While in this section of oaks, I was also treated to a nice family of Bridled Titmice, a species I was happy to catch up with on this trip.
Heading out of the canyon, I decided it was too hot in the day at this point for the gnatcatchers so they would have to wait for another time. I made the quick drive up to neighboring Box Canyon to see if I could find the continuing Five-striped Sparrow that had been seen here recently, but all I could find was a Varied Bunting as well as singing Rock and Canyon Wrens. At least I got to enjoy my breakfast PB&J with a view!
My next stop, in the heat of the day, was back to the De Anza Trail in Tubac where I planned to finally connect with the Rose-throated Becards. Fortunately, this visit was much more straightforward given the time of day, and after a bit of walking I found the nest (in part, thanks to coordinates of it on eBird). The female becard came in a few times to feed its young, offering distant but satisfactory views of her cinnamon plumage. A great rarity in normal years, it’s hard to believe this species wasn’t even in contention for the star bird of the trip.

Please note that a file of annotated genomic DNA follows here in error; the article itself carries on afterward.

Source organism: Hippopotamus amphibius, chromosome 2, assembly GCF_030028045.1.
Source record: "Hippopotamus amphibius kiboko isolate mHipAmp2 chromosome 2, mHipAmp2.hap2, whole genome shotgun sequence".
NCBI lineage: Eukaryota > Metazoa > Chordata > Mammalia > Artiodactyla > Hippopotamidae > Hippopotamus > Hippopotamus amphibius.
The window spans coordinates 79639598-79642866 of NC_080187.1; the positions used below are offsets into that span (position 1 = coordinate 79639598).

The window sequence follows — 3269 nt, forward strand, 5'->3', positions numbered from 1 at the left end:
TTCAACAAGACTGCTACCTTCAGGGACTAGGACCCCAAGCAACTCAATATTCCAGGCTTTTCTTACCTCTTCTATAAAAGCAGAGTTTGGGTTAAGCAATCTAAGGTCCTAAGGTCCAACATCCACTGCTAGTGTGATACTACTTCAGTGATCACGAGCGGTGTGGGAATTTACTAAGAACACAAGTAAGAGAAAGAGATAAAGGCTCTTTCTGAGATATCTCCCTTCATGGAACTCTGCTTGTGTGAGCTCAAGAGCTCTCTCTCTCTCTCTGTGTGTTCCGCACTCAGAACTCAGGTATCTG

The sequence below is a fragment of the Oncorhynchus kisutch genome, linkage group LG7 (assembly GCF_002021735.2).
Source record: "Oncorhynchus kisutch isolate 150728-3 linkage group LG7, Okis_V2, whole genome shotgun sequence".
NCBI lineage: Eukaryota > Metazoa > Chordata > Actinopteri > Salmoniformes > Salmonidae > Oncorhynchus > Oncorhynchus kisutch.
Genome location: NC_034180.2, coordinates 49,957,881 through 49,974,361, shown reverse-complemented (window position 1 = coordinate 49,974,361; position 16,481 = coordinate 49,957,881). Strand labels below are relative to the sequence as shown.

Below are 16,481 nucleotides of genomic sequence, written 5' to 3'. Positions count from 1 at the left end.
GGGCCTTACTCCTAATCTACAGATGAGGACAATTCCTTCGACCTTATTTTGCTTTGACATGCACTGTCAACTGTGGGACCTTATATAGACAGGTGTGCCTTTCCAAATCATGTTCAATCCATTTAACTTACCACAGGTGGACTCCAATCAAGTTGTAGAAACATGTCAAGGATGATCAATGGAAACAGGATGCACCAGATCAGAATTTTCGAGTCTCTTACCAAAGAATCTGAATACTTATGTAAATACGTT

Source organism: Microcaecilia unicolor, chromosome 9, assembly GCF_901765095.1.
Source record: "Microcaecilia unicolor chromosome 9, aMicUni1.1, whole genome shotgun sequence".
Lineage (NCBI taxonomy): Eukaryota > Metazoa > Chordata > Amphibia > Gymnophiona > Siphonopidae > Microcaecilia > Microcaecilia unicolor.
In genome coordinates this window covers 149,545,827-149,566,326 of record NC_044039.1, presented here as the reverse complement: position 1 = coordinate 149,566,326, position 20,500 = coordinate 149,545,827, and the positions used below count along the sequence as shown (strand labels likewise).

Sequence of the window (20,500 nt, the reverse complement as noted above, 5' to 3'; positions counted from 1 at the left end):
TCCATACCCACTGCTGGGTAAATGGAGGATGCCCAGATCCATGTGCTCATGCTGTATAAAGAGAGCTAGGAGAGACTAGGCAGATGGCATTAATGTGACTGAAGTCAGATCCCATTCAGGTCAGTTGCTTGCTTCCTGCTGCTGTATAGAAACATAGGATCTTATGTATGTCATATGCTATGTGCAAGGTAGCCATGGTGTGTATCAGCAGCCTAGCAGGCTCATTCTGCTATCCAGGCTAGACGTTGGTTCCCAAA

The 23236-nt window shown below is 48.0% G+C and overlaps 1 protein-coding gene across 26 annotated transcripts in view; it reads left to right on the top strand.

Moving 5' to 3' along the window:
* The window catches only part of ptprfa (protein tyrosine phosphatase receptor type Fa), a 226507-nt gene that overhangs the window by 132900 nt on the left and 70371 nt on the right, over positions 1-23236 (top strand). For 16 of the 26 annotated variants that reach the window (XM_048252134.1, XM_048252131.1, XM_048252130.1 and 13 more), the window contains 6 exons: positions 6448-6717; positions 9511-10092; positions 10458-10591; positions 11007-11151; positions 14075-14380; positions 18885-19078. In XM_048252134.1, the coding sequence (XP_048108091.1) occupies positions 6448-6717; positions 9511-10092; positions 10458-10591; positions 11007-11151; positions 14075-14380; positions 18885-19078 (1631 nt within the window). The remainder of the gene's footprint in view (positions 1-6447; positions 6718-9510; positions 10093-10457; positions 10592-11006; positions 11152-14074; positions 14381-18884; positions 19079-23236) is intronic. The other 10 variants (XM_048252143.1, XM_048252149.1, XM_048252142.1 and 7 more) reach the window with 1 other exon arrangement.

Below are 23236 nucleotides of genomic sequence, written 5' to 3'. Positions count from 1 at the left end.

Other fun birds along the river valley here were a pair of low-circling Zone-tailed Hawks, a locally uncommon heard-then-seen Yellow-billed Cuckoo, nesting Brown-crested Flycatchers, Lucy’s Warblers, and some Yellow-breasted Chats.
Following this successful stop, I headed back north up to the Santa Rita Lodge area of Madera Canyon, for another lifer – (Mountain) Northern Pygmy-Owl. I had learned through the grapevine that there was a nesting pair here close to the parking lot, and given the proximity to the area I knew I had to head over for a look.
Upon arrival, I began searching the area and soon ran into some birders/photographers who were actually already looking at the nest hole. To my surprise, a young owl was presently sticking its head out! Eventually, after some time, the adult birds came in to feed the young (as these owls are diurnal, hunting during the day rather than night) offering great views for all.
Heading up to the lodge itself, I learned that there were also both an active Elegant Trogon and Sulfur-bellied Flycatcher nest along the road nearby. Visiting birder Scott Reynolds helped point me in the right direction for the two nest sites, but given that it was 2 PM in the heat of the day, I didn’t expect much. I decided I would head back here in the morning (time-permitting), and marked the locations on my personal map. There was a very photogenic Mexican Jay that I did take a moment to snap some shots of, and then quickly glanced at the hummingbird feeders on the way out. My brief check did not reveal the Berylline Hummingbird that was present, but since it was not a lifer for me I had to keep moving.